2. I love the recipe and the article as usual.I share your mom’s passion for spices and enjoy it with her.Keep up the great work!

  3. How yummy and perfect with tea – I tend to have a savoury rather than sweet head and these look so delicious. What a fab recipe, yet again!

  4. Hi,
    I LOVE your blog! But everytime i Visit your blog and salivate looking at the awsome food theres always something I wonder about…..and today I thought Id ask you!
    How do you manage to stay so beautiful and thin despite being surrounded by such gorgeous food!
    I’d love it if you let us into your secrets of staying so gorgeous….
    Coz im afraid if I keep trying out the lovely food on your blog im going to be sooo out of shape:)
    Lots of happiness & sunshine your way!

  5. yummmm, love chai time snacks.

    these kebabs look delish, didn’t know you could broil them with such fantastic results!
    the red chilies are so beautiful.

  6. beautiful post Shayma – I think it’s quite an asian thing, checking the seasoning of raw mince without the bat of an eyelid, isn’t it? I’ve watched my mum and aunties do it countless times. Love the sound of that namak paray and all x

  7. oooh yum, they look just the way my mother makes them – she however makes a batch after batch, lines a tray covered with cling film and freezes them for later.

    I love how you love your food! x

  8. Ooh these are awesome Shayma. I made chicken shami kebabs the other day, and will have to try these with chicken mince next. Your post, Ami, andaaz and all is very real to me too, quite like my mother. Wish I could taste and go, but I can’t, so am glad you got the recipe down like this…
    Beautifully written post!

  9. I found this blog exactly when I was having my lunch at office. It is so unfair to see such lovely Kabab pictures while eating your own badly experimented yellow rice :(.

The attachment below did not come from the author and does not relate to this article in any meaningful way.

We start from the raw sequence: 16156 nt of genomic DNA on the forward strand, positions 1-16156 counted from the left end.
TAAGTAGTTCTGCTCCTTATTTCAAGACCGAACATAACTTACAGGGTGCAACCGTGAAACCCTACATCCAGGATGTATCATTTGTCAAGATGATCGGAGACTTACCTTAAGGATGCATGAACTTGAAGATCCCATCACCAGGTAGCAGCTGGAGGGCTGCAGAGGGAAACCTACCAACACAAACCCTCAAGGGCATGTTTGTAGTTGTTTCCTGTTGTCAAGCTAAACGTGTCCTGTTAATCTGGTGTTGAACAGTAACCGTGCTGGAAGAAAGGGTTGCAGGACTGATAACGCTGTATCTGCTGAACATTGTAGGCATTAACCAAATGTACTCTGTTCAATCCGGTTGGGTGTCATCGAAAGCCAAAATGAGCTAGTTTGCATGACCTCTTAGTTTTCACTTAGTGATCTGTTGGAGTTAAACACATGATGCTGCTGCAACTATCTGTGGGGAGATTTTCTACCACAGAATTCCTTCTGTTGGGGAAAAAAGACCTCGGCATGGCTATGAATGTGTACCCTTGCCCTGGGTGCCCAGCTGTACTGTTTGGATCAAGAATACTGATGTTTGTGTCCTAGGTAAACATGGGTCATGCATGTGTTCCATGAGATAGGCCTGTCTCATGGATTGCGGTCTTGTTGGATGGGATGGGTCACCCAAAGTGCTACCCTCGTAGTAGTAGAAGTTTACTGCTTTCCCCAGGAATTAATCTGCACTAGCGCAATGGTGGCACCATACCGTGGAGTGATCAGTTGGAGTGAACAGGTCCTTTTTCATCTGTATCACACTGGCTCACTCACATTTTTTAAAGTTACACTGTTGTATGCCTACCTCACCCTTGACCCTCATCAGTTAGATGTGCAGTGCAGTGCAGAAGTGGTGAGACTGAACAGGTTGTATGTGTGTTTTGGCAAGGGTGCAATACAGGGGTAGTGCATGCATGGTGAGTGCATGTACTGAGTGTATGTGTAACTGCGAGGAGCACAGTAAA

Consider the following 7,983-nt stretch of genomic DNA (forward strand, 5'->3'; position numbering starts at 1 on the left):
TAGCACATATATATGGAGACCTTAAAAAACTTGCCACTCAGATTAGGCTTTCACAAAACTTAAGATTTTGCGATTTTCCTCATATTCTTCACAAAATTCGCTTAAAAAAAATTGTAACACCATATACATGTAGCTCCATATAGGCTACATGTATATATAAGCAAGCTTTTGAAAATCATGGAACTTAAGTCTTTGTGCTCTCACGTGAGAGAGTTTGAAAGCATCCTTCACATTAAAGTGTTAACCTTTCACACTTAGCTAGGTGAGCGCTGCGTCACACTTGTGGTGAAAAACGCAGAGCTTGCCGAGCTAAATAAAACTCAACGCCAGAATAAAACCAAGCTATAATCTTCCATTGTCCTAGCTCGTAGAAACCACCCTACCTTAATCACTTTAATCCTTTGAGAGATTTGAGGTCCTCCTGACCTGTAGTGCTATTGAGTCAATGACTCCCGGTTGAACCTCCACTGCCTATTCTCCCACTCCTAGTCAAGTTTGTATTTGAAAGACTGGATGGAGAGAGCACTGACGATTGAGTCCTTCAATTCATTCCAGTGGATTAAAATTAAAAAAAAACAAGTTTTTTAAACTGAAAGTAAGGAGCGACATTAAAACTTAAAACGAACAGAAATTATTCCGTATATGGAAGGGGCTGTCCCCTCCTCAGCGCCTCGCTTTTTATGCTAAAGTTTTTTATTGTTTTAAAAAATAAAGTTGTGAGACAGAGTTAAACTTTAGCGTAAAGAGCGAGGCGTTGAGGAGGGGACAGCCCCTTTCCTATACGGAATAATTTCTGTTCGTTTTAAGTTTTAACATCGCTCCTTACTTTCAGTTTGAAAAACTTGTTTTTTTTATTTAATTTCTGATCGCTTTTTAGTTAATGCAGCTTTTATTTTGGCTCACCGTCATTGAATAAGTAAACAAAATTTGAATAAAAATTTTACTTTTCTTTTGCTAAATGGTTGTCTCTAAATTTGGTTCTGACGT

10. I love all ur recipes, they’re so authentic and remind me of my mums cookin, love the blog and the photography, I’m hoping to get as good as u in both aspects so wish me luck!

  11. Hi Shayma,
    Read about your blog today in the sunday magazine in pakistan, and have fallen in love with your blog! the pictures are breathtaking.
    I’m an avid food enthusiast and this year launched a small catering business in Karachi too. But taking things slow cuz im still working the 9-6 which is a bit frightening to quit. Lets see!
    Love these Chapli kebabs. Happy eating!!

  12. Hi, i really like your kebab recipe, very simple ! will try it today 🙂 definitely looking forward to reading and trying out more of your recipes..thanks

  13. Awww Shayma, I have fallen in love with your blog. Ther’s nothing I dont appreciate and nothing I dont want to try. All the pics are as elegant and beautiful as you are Masha Allah!

  14. I’ve tried this recipe with both minced beef and a mixture of lamb and beef mince, but omitted the mint leaves (I don’t like mint). However, the end results were great, and we will certainly have this on the menu regularly!